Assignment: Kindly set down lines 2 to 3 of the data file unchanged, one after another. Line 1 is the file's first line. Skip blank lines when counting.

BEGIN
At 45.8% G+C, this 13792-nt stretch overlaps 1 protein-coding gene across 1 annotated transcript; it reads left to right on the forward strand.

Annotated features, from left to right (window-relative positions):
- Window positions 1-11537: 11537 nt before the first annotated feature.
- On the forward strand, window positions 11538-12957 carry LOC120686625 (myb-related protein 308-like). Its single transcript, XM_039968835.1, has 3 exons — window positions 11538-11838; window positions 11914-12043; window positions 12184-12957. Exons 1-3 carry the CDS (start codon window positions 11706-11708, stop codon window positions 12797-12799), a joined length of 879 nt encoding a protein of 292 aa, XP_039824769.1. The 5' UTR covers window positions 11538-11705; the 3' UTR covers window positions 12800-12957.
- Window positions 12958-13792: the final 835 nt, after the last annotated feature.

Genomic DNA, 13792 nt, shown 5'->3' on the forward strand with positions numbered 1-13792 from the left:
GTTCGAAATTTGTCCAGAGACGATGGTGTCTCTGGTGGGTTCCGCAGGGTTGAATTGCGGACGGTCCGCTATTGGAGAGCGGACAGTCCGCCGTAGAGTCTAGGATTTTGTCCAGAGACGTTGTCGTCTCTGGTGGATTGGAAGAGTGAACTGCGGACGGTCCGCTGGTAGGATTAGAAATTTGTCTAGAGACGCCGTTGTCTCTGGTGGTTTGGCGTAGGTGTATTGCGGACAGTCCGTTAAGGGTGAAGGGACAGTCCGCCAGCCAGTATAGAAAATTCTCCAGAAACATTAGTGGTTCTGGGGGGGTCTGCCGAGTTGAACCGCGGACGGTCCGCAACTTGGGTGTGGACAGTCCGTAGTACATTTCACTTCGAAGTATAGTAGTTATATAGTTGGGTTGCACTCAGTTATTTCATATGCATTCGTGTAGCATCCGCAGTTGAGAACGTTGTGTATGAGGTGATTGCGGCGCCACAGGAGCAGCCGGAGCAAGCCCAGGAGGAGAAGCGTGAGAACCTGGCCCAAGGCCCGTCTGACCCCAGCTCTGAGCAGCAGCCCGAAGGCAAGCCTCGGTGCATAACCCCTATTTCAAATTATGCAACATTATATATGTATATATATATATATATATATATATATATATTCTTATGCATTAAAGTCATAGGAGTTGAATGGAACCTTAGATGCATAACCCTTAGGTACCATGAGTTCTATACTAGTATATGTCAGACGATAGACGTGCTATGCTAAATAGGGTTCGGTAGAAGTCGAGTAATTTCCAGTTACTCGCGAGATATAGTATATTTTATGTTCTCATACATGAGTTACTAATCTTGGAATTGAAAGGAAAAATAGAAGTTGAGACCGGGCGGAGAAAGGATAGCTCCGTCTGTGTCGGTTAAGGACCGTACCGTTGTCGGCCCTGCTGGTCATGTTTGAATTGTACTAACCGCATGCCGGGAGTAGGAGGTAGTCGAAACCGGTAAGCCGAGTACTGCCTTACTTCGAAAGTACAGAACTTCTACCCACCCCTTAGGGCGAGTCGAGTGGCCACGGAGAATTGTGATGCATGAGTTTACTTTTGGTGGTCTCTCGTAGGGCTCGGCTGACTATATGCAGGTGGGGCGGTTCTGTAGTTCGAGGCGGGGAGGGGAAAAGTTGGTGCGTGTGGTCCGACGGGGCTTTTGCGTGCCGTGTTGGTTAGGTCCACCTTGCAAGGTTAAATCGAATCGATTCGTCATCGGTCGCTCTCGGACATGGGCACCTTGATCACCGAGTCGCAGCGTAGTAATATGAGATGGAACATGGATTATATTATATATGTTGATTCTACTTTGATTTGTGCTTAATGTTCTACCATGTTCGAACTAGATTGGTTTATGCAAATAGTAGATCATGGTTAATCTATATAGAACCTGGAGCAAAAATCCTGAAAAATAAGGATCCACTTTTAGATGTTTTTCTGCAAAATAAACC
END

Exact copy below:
Annotated features, from left to right (window-relative positions):
- Window positions 1-11537: 11537 nt before the first annotated feature.